As climate change begins to feel like an impossible challenge, this documentary tells the story of the first man-made threat to the planet's environment - the hole in the ozone layer - and how the world managed to fix it. The scientists and politicians at the heart of the story reveal how they spotted the giant hole in the stratosphere and, against all odds, persuaded Ronald Reagan and Margaret Thatcher - two of the most unlikely eco-warriors in history - to take action.
Drill down to discover the treasures beneath our feet that power our world. Fossil fuels–coal, oil, and natural gas–powered the industrial revolution and allowed us to build a way of life that many cherish today. Personal cars, planes, lights, hot showers–all of these are gifts from our fossil fuels… but they have a dirty dark side in that they are polluting the planet. What is it about these natural resources that have allowed them to fuel our civilization? What secrets are locked in their molecules? Where did that energy come from, and can we find alternative energy resources that come in a cleaner form? The hunt is on for new treasures that might allow us to power our modern way of life without damaging the environment. Join NOVA as we explore the resources that both power and pollute, from modern-day oil prospecting in California, to a mega-city utility company struggling to keep the lights on during hot summer days, to China where an engineer strives to solve one of the greatest obstacles to the success of solar power. Travel the globe to see how our energy treasures are changing—and if they can keep the lights on.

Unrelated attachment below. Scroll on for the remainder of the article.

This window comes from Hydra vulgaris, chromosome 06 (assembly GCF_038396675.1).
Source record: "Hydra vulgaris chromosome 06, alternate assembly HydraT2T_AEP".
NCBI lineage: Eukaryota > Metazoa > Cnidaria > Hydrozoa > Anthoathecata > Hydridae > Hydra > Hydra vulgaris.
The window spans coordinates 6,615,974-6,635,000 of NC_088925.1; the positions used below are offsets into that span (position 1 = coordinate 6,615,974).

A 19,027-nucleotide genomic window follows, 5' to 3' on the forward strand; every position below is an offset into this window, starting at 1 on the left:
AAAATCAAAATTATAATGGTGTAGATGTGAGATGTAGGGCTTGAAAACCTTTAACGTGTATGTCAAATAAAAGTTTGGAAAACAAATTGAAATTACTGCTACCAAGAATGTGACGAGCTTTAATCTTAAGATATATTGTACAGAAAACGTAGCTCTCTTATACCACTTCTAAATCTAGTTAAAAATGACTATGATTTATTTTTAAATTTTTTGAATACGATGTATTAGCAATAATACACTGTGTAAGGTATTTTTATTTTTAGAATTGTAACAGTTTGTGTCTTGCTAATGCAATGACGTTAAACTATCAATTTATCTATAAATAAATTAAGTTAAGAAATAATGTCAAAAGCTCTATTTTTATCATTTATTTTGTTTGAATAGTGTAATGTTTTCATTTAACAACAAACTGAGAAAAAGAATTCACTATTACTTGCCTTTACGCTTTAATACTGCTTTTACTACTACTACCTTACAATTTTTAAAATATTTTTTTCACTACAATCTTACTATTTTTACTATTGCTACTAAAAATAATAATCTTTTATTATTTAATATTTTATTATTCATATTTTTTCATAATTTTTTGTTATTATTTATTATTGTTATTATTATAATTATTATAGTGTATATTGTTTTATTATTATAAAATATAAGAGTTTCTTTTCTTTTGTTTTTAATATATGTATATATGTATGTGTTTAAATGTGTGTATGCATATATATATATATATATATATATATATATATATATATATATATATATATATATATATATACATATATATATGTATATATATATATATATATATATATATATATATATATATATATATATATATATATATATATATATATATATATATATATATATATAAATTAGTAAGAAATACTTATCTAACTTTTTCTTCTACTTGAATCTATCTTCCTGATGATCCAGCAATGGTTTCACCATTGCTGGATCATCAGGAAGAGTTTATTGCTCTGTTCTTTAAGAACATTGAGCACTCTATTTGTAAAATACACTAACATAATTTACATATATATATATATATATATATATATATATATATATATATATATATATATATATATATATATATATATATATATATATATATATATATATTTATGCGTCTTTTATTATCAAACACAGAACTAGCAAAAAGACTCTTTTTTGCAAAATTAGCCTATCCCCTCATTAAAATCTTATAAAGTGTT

Can we imagine a film that would change the way people look at the ocean? Can we explain simply, to everyone, the greatest natural mystery of our planet? And lastly, can we help our children believe in a better and more sustainable world tomorrow? This is the triple challenge of a new cinema adventure signed by Yann Arthus-Bertrand and editor- in-chief Michael Pitiot, who brings with him the scientific missions of TARA, a unique pool of researchers, oceanographers and biologists from several countries. Thanks to its astonishing photography, the film takes us on a magnificent and unprecedented journey into the heart of the least known regions of our planet. For more info visit goodplanet.org/
2012 • Environment
From the Norwegian fjords to the coast of Jura in the English Channel and up to the peak of the Matterhorn; go from the volcanoes of the Massif Central in southern France to the Elbe Sandstone Mountains, or the “Grand Canyon of Europe”.
Geologist Prof Iain Stewart shows how the continent of Africa was formed from the wreckage of a long lost supercontinent. He discovers clues in its spectacular landmarks, mineral wealth and iconic wildlife, that help piece together the story of Africa's formation. But he also shows how this deep history has left its mark on the modern day Africa and the world.
No music. No commentary. HOMO SAPIENS is a film about the finiteness and fragility of human existence and the end of the industrial age, and what it means to be a human being. What will remain of our lives after we’re gone? Empty spaces, ruins, cities increasingly overgrown with vegetation, crumbling asphalt: the areas we currently inhabit, though humanity has disappeared. Now abandoned and decaying, gradually reclaimed by nature after being taken from it so long ago.
2016 • Environment